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This is our page - our page to let you know what we dig, what we think is fun, awesome or just flat out WICKED  Plus, we have some feeds coming in from some of our favourite technology sources...so geek up folks!

 

100 GREAT Things About America | Happy 4th USA

 

It's time for a breather, America. Fire up the grill, ice down the drinks, and pop open that patio umbrella. Health care, the oil spill, Afghanistan, China, Elena Kagan and financial reform will all be waiting on Tuesday, July 6th. We promise. What won't be, though, is the chance to lean back and remember why we care enough about our country to spar over these things and in the end, remain united.

 

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Superyacht transforms into 'pleasure submarine''

 

From inside it looks like a swanky bachelor pad, kitted out with an abnormally large aquarium. But, this is no fashionable New York apartment, rather the latest in sub-aquatic luxury -- a cruise yacht that doubles up as a submarine.

 

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Technology News | Reuters

 

Wework Names New Executives, Path To Profitability By 2023: Report

23 Nov 2019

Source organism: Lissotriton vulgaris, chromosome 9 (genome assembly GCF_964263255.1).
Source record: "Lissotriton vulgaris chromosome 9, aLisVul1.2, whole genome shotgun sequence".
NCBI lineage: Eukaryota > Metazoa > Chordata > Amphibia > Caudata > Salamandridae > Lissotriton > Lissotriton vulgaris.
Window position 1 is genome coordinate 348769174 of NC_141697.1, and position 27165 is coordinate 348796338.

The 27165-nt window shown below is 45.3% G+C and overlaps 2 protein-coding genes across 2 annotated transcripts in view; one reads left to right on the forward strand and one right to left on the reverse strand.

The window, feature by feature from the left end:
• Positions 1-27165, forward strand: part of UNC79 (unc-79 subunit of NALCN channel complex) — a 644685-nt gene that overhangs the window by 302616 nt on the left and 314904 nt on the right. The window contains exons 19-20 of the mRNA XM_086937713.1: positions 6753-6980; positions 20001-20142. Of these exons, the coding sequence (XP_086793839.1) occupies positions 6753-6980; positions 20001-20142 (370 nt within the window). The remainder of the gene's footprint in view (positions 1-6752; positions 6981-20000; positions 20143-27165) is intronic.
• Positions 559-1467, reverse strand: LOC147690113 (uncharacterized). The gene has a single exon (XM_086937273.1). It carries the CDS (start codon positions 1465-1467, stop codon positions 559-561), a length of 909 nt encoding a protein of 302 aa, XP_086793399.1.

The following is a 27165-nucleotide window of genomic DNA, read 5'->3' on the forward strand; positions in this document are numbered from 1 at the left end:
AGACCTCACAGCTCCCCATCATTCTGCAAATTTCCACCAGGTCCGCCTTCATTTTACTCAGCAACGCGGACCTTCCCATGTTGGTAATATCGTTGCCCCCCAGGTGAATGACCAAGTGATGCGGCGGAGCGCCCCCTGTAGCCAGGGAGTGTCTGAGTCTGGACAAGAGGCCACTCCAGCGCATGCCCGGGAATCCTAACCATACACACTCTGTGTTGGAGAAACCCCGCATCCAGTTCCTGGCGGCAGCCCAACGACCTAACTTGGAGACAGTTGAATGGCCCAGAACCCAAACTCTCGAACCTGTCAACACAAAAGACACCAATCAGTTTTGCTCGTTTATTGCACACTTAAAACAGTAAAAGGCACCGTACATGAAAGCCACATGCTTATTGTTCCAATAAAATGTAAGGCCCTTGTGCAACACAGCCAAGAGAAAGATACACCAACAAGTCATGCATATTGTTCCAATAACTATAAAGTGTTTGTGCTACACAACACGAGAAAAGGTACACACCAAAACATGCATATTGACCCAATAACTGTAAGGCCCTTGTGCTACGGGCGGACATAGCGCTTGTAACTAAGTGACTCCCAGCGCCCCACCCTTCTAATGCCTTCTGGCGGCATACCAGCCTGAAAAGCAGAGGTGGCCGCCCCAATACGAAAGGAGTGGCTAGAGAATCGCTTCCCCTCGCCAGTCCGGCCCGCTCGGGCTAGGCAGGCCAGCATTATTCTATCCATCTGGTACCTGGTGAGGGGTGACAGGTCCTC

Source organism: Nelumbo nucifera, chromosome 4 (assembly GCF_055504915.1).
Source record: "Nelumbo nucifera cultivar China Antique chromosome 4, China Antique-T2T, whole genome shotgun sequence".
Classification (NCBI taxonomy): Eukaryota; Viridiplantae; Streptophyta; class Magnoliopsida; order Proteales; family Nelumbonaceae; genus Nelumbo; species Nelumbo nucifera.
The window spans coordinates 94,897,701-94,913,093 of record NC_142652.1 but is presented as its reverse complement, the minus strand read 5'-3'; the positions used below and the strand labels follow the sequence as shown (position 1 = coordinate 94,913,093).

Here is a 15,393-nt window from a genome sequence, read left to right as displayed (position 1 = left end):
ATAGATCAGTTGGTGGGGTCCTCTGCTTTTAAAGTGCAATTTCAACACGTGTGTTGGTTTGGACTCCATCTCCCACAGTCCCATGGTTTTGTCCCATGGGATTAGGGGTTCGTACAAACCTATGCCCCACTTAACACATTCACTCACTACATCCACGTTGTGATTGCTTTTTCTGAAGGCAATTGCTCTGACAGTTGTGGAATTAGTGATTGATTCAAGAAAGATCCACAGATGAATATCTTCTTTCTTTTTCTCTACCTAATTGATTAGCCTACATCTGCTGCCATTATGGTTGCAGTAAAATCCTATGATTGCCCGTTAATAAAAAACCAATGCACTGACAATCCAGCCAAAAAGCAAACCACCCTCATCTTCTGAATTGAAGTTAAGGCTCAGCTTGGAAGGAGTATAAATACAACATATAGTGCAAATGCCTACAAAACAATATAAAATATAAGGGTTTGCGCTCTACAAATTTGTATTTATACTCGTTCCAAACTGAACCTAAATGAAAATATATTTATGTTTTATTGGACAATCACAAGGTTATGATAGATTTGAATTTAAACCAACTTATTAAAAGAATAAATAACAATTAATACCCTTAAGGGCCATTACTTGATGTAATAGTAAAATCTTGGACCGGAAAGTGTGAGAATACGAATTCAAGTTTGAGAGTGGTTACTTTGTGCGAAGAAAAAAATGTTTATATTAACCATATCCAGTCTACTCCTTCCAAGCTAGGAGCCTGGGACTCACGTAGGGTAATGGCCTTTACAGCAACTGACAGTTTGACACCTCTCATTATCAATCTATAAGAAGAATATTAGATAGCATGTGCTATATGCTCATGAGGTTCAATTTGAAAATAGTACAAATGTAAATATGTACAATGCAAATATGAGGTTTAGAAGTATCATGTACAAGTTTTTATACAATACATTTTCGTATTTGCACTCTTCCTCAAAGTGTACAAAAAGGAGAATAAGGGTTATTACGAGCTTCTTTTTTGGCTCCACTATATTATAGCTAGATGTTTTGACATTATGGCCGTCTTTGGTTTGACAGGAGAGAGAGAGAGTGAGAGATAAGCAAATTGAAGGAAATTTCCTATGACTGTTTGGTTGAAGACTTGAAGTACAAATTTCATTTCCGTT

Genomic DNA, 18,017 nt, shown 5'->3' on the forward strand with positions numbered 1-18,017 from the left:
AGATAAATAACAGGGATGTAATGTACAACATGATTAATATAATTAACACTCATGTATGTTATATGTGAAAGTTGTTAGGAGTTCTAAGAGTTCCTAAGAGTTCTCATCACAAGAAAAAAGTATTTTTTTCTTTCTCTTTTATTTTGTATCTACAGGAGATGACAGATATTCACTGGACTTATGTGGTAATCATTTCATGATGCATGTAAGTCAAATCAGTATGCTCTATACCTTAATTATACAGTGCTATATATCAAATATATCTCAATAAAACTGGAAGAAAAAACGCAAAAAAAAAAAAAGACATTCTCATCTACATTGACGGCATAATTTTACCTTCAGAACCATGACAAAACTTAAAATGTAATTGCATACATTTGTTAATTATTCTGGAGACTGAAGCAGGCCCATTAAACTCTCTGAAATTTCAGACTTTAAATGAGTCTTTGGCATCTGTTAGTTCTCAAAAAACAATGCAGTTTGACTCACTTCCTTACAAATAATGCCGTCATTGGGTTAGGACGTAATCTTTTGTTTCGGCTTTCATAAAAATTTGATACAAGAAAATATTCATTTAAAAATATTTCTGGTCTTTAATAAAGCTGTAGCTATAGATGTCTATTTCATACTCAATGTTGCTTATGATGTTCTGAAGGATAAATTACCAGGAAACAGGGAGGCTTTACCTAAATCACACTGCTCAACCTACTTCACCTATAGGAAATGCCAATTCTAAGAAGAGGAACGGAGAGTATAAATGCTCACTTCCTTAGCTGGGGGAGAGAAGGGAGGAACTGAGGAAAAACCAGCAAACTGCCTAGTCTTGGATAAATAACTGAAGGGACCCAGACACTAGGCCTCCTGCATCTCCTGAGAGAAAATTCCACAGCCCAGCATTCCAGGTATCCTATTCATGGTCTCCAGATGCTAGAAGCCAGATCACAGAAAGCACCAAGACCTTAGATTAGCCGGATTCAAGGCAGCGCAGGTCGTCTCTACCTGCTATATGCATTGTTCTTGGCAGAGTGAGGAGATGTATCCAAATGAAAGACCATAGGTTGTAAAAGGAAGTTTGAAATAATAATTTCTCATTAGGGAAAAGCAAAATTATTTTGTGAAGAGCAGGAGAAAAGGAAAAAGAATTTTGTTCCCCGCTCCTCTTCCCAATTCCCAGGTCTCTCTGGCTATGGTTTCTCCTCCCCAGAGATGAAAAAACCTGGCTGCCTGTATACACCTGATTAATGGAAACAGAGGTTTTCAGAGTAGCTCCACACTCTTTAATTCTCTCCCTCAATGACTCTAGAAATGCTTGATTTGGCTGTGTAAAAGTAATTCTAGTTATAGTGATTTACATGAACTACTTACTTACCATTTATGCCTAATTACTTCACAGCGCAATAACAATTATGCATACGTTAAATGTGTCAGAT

WeWork named four men to executive roles on Friday and outlined a six-point path to profitability, though the money-losing flexible office space operator said it will not be cash flow positive until 2023, according to a media report.

 

Shattered Glass: Futuristic Design Questioned After Tesla Cybertruck Launch

23 Nov 2019

Tesla Inc's launch of its futuristic Cybertruck pickup suffered a setback when its "armored glass" windows shattered, but it was the overall look of the electric vehicle that worried Wall Street on Friday, driving the automaker's shares down 6%.

 

Former Trump Official Bolton Says Twitter Account 'liberated' From White House Control

23 Nov 2019

U.S. President Donald Trump's former national security adviser said on Friday that Twitter Inc had returned control of his personal account to him after it had been taken over by the White House, marking his first tweets since resigning in September.

 

 


 

Technology News | CNET

 

Best Gifts For Your Girlfriend In 2019     - Cnet

23 Nov 2019

These thoughtful, romantic gifts are fail-proof.

 

Black Friday 2019 On A Budget: The Best Deals Under $30     - Cnet

23 Nov 2019

Need a stocking stuffer? Or something for yourself? Check out these current and upcoming bargains on tablets, speakers, smart-home gear and more.

 

Best Black Friday 2019 Deals Available Now: $149 Fitbit Versa, $169 Sonos One, $89 Nespresso And More (updated)     - Cnet

23 Nov 2019

New additions! Discounted Apple AirPods Pro, free Sennheiser headphones with a Tidal subscription, Red Dead Redemption 2, a Fire tablet for $50 and more.

 

 


 

Technology News | Wired

 

Star Wars: The Complete Wired Guide

23 Nov 2019

How the impossible, sprawling, everlasting universe came to be.